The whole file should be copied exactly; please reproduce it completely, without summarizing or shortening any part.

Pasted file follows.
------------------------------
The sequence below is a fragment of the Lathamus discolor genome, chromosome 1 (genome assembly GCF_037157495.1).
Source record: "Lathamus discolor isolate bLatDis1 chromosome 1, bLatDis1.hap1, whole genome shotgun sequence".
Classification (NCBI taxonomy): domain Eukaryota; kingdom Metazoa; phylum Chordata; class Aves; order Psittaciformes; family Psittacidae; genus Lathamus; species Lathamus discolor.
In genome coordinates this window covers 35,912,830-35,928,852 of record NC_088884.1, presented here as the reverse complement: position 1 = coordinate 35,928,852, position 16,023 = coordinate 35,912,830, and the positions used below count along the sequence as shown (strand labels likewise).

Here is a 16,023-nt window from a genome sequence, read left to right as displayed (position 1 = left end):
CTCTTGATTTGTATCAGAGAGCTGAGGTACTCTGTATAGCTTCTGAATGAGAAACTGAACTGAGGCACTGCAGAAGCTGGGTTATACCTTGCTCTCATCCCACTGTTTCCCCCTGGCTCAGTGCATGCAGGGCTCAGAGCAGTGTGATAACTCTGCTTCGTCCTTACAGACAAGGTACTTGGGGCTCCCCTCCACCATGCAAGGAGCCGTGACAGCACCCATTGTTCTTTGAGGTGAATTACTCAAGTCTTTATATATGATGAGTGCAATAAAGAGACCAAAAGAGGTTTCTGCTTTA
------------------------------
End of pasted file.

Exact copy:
The sequence below is a fragment of the Lathamus discolor genome, chromosome 1 (genome assembly GCF_037157495.1).
Source record: "Lathamus discolor isolate bLatDis1 chromosome 1, bLatDis1.hap1, whole genome shotgun sequence".
Classification (NCBI taxonomy): domain Eukaryota; kingdom Metazoa; phylum Chordata; class Aves; order Psittaciformes; family Psittacidae; genus Lathamus; species Lathamus discolor.
In genome coordinates this window covers 35,912,830-35,928,852 of record NC_088884.1, presented here as the reverse complement: position 1 = coordinate 35,928,852, position 16,023 = coordinate 35,912,830, and the positions used below count along the sequence as shown (strand labels likewise).

Here is a 16,023-nt window from a genome sequence, read left to right as displayed (position 1 = left end):
CTCTTGATTTGTATCAGAGAGCTGAGGTACTCTGTATAGCTTCTGAATGAGAAACTGAACTGAGGCACTGCAGAAGCTGGGTTATACCTTGCTCTCATCCCACTGTTTCCCCCTGGCTCAGTGCATGCAGGGCTCAGAGCAGTGTGATAACTCTGCTTCGTCCTTACAGACAAGGTACTTGGGGCTCCCCTCCACCATGCAAGGAGCCGTGACAGCACCCATTGTTCTTTGAGGTGAATTACTCAAGTCTTTATATATGATGAGTGCAATAAAGAGACCAAAAGAGGTTTCTGCTTTA